Dear GLAAD Supporter:
Thank you for your response regarding the South Park “F Word” episode. We have heard from many who believe we acted harshly in our stance. We have also heard from those
who supported our stance. The responses indicate how widely our experiences and perspectives vary.
We continue to believe this word is associated with violence and hatred, as evidenced by incidents in the last six months:
- In Seattle, a gay couple’s home was tagged, “faggots rape kids.” The tagger was arrested but the case dismissed.
- An Illinois teacher discussing arts funding said to his class: “How would you feel about your tax dollars going to pay for some black fag in New York to take pictures of other black fags?” He walked away with only a warning.
- In San Francisco, a city usually perceived as safe and accepting, the streetcar dedicated to Harvey Milk was defaced. What was the word used? “Fag.”
- In Kalamazoo where voters recently upheld anti-gay discrimination, a 15-year old was punched repeatedly in the head while being called “faggot.”
According to Trevor Project, LGBT youth who experience harassment are four times more likely to attempt suicide than their heterosexual peers.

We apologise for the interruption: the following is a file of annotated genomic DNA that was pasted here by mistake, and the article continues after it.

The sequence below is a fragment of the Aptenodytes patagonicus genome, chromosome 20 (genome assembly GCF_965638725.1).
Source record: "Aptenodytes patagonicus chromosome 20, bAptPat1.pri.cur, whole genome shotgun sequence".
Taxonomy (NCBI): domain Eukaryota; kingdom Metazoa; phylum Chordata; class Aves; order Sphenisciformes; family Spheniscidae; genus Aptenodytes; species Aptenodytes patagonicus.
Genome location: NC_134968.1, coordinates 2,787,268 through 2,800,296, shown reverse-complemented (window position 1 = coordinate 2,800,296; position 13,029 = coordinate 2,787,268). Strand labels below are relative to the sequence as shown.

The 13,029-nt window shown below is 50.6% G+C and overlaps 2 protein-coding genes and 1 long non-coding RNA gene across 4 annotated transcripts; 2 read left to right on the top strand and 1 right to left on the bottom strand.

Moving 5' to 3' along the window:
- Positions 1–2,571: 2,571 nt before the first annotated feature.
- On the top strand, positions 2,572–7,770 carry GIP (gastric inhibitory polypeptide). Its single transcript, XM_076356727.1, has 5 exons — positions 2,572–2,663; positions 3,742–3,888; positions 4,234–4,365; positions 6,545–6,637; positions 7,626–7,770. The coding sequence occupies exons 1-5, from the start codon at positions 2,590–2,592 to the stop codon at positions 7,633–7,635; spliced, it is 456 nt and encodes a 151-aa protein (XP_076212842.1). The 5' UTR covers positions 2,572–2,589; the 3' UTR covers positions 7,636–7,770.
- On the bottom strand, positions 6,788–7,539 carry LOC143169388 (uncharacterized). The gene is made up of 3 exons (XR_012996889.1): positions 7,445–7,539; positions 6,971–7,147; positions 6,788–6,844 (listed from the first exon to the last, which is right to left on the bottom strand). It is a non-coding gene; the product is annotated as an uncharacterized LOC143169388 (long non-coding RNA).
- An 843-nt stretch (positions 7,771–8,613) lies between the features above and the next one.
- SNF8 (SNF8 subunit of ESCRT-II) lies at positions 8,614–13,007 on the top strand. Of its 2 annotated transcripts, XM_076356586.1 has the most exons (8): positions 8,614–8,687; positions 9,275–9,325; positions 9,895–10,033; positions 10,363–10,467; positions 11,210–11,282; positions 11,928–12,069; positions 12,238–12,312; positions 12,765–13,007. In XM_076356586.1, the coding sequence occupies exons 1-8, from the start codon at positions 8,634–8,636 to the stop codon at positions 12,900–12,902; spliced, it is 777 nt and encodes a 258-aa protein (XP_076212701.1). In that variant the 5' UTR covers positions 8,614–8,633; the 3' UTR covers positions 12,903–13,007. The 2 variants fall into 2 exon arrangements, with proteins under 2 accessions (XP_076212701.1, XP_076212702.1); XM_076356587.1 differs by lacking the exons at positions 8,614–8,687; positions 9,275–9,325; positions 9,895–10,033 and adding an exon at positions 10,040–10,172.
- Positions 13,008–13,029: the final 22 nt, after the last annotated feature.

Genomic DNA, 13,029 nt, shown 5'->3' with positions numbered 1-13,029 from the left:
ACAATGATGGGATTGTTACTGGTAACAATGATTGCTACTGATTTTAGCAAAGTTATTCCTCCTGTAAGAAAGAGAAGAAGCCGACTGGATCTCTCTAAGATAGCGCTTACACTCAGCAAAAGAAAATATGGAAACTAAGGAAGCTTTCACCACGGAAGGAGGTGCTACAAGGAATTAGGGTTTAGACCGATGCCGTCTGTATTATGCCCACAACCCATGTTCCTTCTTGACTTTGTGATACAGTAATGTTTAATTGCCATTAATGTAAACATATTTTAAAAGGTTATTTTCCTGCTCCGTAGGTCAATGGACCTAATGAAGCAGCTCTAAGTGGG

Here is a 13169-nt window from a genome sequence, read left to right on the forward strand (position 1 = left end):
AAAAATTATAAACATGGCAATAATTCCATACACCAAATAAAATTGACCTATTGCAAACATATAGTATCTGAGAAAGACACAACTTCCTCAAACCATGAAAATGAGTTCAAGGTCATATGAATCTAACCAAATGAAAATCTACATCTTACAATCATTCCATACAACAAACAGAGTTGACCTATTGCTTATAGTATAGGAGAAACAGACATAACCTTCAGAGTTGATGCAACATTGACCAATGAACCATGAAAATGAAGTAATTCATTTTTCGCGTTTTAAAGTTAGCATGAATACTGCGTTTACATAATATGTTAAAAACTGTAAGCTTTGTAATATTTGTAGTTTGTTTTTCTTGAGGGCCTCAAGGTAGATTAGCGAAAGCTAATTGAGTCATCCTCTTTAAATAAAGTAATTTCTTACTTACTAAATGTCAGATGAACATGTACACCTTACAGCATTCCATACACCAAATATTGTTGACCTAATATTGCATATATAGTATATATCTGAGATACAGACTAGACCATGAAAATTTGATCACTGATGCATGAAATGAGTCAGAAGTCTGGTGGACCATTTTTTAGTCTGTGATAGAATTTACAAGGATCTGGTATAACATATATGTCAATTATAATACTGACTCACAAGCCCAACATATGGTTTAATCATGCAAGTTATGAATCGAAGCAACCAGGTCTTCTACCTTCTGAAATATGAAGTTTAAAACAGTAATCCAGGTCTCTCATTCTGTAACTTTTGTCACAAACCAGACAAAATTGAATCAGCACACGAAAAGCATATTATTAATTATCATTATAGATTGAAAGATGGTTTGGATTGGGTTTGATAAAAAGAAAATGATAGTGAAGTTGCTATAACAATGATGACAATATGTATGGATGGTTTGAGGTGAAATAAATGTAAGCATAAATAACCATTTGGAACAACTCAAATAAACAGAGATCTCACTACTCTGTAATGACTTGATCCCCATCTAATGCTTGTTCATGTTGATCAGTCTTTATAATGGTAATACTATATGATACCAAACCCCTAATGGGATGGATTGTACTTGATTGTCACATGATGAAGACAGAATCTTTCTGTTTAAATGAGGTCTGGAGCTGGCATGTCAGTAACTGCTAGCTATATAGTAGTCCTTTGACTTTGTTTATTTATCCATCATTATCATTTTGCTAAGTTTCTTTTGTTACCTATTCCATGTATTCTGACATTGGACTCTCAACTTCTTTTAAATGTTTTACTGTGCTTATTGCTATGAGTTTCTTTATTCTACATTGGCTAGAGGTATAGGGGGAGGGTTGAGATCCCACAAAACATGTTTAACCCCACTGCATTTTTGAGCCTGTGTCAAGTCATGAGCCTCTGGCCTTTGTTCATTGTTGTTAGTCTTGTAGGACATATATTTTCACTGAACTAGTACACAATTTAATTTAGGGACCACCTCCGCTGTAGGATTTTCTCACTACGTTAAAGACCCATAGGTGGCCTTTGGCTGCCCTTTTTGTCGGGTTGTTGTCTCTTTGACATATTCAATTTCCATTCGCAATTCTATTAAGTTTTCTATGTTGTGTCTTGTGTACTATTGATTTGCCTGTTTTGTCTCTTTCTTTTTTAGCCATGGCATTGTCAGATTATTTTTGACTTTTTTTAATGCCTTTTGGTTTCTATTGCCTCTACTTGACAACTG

However, we’ve listened to all of the responses in support of South Park and we believe, upon reflection, that those who have encouraged us to see more in this episode than typical satire are right. The show’s writers were trying to get people to think deeper about this subject.
What this show has done is provoke debate and that’s a good thing. At the end of the day, what many of us here at GLAAD believe is that this word will still be used as hate speech, but we can respect the intention of the writers. The episode ends but the discussion goes on for the many who live with an epithet that taunts them daily and creates a climate of fear and intimidation. The attention in the media that the Call to Action received started important conversations in print, on comment sections of online articles, on Facebook, and around the office water cooler about this word. We hope these discussions will continue--not just with those of us in media--but with school administrators, teachers and students. We hope that these conversations will result in people thinking twice before it is spoken - especially when they hear it in schools and playgrounds as a means of bullying LGBT youth.
We will continue the important task of working with media about how LGBT issues are handled. We hope you will keep sharing your thoughts with us about what matters to you.
Taj Paxton, Director of Entertainment Media
Rich Ferraro, Director of Public Relations